05 March 2010

Early Greek lyric

The study by Maria Elena de Luna of the Iliad and other Greek texts has something for multilingual critics. Here is the way reviewer Robert Wallace summarizes one of her points (on Hipponax):

"Ch. 2 ('The presence of γλῶσσαι βαρβαρικαί in the fragments of Hipponax') focuses on the question whether that poet's frequent use of non-Greek words reflects the popular mixed language of Ionia (Hipponax worked in Ephesos and Klazomenai), as some have thought, or was a sophisticated literary device. De Luna argues for the latter, profiting from excellent work on early Greek lyric especially by B. Gentili, A. Aloni, and G. Tedeschi."

To multilingual literary critics, such use is always (not just sometimes or often) "sophisticated" or, more precisely, deliberate. A writer can always translate dialectal words into the main language of a text, but choosing to retain the dialectal or other-language word has (or should have) a clear aesthetic intention - to incorporate not just another language but another culture or subculture into the text, thereby enriching the text.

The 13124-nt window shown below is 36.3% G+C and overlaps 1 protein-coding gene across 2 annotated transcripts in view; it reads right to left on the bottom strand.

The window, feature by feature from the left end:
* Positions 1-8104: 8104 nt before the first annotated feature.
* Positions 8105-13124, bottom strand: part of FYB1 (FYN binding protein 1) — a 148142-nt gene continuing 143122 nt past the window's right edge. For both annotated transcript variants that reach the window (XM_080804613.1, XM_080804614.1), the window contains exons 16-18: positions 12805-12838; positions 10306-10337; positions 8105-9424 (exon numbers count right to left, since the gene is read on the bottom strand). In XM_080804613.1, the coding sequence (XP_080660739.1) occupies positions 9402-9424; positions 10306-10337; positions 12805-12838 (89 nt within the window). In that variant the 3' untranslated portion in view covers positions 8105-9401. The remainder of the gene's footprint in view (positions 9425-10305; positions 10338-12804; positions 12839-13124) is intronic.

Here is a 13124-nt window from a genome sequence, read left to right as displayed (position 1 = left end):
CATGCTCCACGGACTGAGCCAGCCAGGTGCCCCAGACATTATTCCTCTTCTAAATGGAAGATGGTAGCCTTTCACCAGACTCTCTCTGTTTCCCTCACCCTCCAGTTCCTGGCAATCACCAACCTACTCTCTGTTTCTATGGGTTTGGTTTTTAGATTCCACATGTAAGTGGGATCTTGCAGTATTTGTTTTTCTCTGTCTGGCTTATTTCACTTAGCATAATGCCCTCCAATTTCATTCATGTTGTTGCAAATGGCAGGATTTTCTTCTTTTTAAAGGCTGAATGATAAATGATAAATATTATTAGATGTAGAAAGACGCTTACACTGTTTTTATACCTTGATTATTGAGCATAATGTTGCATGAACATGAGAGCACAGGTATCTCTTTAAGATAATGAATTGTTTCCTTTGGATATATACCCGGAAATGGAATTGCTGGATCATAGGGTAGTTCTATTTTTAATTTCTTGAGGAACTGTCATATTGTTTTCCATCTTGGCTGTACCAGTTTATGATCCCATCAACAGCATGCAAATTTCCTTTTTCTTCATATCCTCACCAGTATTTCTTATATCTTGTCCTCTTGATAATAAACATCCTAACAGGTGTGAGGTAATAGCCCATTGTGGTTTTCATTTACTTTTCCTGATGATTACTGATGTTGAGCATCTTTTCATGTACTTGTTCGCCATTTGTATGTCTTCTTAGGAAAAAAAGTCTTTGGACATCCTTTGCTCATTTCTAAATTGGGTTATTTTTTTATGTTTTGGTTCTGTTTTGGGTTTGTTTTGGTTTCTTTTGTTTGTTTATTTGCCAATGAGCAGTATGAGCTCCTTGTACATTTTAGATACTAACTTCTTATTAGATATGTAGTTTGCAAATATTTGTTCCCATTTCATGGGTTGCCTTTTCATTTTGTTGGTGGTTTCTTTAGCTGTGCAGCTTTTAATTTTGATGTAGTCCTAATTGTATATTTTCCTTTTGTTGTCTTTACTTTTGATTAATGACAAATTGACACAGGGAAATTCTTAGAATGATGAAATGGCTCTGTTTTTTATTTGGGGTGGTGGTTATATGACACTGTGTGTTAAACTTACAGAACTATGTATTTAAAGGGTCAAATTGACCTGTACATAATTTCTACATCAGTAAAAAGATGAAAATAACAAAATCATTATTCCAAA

03 March 2010

Japanese writing

Is there such a thing as a language that developed in such isolation that it may be considered a "pure" language and, therefore, its literature may not be describable in terms of multilingual literary criticism? The most obvious example of an isolated language is Japanese, which has, in fact, been called a "language isolate," even if it doesn't appear in Ethnologue's list of such languages. As W. David Marx points out, however, "the most accepted theory of recent years points towards a connection to Korean and the inclusion of both languages in the Altaic family of languages: Turkic, Mongolian, and Tungusic (Manchu)." It will be extremely difficult in practice, but in theory, multilingual criticism can still uncover various cultural substrata even in the relatively "pure" context of Japanese writing.

01 March 2010

Different Greeks

Margaret Alexiou writes in After Antiquity: Greek Language, Myth, and Metaphor (2002):